How did you get started as a musician?
My parents had a piano at home. One time, when my father was fooling around on the piano when I was about 4 years old, I was able to copy and play back what he did. My parents saw that I had musical ability and they got me a piano teacher. I studied classical piano for about 10 years. I then got interested in jazz. The first live jazz music I heard was big bands performing at the Hollywood Palladium. My family had moved to Southern California by then. The first recorded jazz I heard was a Dave Brubeck Octet record, before he got together with Paul Desmond.
Tell us about your fateful Buddy DeFranco tour in 1956.
I auditioned for Buddy DeFranco in Los Angeles at the Musicians Union and got the gig on the spot. The first gig was in New York City. We were a 5-piece band: piano, bass, drums, guitar and Buddy (on clarinet). Four of us had to drive from California to New York. We met up with the guitar player in New York since he lived there. We played at the original Basin Street in New York City as well as at Birdland, Café Bohemia, and Smalls in Harlem. We toured the Eastern States and Canada. We toured for 9-months, playing in each city for a week. That was how it was done back then. It was my first on-the-road experience and I met many musicians along the way.
How did you end up moving to New York?
After seeing Miles Davis, John Coltrane and Sonny Rollins perform at a club called Jazz City in California, I knew then that I wanted to go to New York because that was where everything was happening. This was even before the (Buddy DeFranco) tour. While I was on the tour, I established connections with many musicians. After the tour, I played with Chet Baker. When I moved to New York, I had a friend on York Avenue that I stayed with. I got gigs right off the bat. I worked with Teddy Kotick around the New York area. I played at The Five Spot with Donny Byrd and the Pepper Adams Group. I also played solo piano at clubs.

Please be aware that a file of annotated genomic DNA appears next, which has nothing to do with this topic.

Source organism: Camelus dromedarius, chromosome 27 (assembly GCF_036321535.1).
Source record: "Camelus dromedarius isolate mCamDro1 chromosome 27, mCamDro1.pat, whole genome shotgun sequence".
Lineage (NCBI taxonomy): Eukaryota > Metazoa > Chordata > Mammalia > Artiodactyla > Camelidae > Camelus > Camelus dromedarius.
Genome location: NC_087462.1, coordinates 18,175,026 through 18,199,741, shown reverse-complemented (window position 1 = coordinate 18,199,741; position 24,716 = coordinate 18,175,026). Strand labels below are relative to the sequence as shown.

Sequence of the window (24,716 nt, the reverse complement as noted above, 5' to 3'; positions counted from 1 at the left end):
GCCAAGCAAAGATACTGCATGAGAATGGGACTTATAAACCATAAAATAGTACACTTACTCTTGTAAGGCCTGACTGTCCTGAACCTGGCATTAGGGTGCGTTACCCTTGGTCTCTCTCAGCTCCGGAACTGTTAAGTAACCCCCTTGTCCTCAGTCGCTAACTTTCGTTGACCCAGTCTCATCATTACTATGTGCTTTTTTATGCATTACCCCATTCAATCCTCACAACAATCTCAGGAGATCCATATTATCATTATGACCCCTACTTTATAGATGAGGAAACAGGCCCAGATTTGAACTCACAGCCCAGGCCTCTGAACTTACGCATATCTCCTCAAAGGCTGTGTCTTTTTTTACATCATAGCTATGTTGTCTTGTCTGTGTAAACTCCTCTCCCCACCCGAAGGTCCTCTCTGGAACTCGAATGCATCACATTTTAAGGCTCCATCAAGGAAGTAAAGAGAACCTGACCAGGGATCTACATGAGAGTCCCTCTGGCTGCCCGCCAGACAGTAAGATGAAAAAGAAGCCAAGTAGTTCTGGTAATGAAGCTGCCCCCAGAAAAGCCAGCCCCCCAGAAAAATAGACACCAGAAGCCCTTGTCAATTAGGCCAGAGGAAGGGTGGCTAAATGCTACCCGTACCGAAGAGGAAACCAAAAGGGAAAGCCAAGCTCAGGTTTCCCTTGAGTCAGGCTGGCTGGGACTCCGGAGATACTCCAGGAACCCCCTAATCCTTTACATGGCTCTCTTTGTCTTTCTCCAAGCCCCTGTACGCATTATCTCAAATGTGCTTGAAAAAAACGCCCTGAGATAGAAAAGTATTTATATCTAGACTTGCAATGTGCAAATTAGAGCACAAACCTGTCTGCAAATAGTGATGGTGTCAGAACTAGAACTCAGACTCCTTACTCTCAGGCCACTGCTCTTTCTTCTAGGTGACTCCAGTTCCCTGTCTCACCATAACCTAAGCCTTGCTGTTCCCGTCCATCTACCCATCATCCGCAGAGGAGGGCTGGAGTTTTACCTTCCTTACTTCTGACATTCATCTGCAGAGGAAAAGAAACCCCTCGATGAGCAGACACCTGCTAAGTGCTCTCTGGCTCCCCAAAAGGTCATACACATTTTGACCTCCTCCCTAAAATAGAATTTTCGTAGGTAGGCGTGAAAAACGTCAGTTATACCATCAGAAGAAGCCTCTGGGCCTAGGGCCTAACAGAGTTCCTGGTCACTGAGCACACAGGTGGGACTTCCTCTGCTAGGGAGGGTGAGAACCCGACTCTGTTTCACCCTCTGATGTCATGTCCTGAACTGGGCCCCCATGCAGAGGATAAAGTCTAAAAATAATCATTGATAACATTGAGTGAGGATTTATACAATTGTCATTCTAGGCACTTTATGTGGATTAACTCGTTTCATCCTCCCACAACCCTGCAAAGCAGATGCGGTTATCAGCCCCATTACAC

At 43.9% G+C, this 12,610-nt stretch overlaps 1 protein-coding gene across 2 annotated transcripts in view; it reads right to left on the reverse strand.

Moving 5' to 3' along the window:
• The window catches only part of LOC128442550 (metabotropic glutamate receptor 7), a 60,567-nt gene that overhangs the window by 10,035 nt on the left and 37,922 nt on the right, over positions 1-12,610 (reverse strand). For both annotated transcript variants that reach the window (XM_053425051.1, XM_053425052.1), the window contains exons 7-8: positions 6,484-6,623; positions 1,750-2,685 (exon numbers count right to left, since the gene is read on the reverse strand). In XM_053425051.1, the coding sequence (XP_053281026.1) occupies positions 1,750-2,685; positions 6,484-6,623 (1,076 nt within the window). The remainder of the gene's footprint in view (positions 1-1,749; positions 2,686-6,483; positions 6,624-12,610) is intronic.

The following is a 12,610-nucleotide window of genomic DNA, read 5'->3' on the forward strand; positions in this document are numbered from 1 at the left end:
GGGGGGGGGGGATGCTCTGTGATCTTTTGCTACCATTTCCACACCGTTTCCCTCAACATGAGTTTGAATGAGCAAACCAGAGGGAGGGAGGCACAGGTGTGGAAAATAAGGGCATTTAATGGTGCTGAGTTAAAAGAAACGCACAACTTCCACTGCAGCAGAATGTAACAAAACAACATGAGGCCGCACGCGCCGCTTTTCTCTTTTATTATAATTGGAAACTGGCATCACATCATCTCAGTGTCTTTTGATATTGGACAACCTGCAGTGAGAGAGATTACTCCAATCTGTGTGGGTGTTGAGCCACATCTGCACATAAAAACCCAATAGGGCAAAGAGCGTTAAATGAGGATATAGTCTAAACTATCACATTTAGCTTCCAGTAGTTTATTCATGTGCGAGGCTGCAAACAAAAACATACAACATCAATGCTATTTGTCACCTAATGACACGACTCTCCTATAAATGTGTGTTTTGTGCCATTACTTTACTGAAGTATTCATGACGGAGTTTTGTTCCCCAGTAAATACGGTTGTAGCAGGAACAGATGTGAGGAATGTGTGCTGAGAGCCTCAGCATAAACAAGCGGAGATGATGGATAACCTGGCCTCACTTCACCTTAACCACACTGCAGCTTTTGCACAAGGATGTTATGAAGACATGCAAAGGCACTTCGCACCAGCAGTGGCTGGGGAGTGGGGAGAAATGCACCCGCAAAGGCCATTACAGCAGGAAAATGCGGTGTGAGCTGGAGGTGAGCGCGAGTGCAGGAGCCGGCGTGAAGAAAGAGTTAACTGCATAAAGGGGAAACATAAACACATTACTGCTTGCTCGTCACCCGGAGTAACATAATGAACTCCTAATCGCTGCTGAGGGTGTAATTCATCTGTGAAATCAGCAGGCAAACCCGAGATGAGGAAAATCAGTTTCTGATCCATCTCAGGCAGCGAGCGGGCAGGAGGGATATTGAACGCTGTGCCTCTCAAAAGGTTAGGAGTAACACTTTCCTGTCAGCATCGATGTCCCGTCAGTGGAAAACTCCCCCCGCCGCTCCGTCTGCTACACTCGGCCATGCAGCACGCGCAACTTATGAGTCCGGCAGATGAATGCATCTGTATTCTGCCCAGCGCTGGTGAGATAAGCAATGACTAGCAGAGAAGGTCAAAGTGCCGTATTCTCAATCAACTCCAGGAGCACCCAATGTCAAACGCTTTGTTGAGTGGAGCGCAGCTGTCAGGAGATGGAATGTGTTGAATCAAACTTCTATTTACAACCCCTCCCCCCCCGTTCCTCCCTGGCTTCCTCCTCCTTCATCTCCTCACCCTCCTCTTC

Tell us about your first record. How did that come about?
My first recording was on Riverside Records released in 1961. I was friends with bassist Chuck Israels and drummer Joe Hunt and they suggested to producer Orrin Keepnews to hear me play. At the time, he was looking for original music to record. Lucky for me, I happened to be studying composition then and I had written a piano suite. I quickly rearranged the piece for a jazz trio and we ended up recording it. The title of the album was A Day in the City.
You have played with many musicians throughout your career including Herbie Mann and Elvin Jones. Their passing away were great losses. Do you have some fond memories of them you would like to share with us?
Yes, I played with both of them. I worked with Herbie Mann for quite a while. I auditioned for him and was hired on the spot. The story goes like this: I was playing at a club called Junior’s. Herbie was playing at Birdland, which was right down the street from Junior’s. Attila Zoller, a good friend of mine, was playing with Herbie. Atilla came over to Junior’s to hear me play and let me know that Herbie needed a piano player. I walked over and sat in with Herbie and was hired! We ended up touring together in Japan. This was around 1964. After that, I worked with him at The Village Gate and toured with him all over the U.S.
I played with Elvin a few times. We were in a gig together with singer Dick Haymes. Dick was a singer not unlike Frank Sinatra. He hired Elvin, bassist Scott LaFaro and me as the rhythm section. Elvin was fantastic. People think of him as a bombastic drummer, but he was very versatile and great in any situation. He could play quietly with a beautiful sound. We played together again with trumpet player Harry “Sweets” Edison. Harry played everything with a mute so everyone had to play soft. Elvin played quietly and beautifully. Elvin and I played together also with Donald Byrd and Pepper Adams.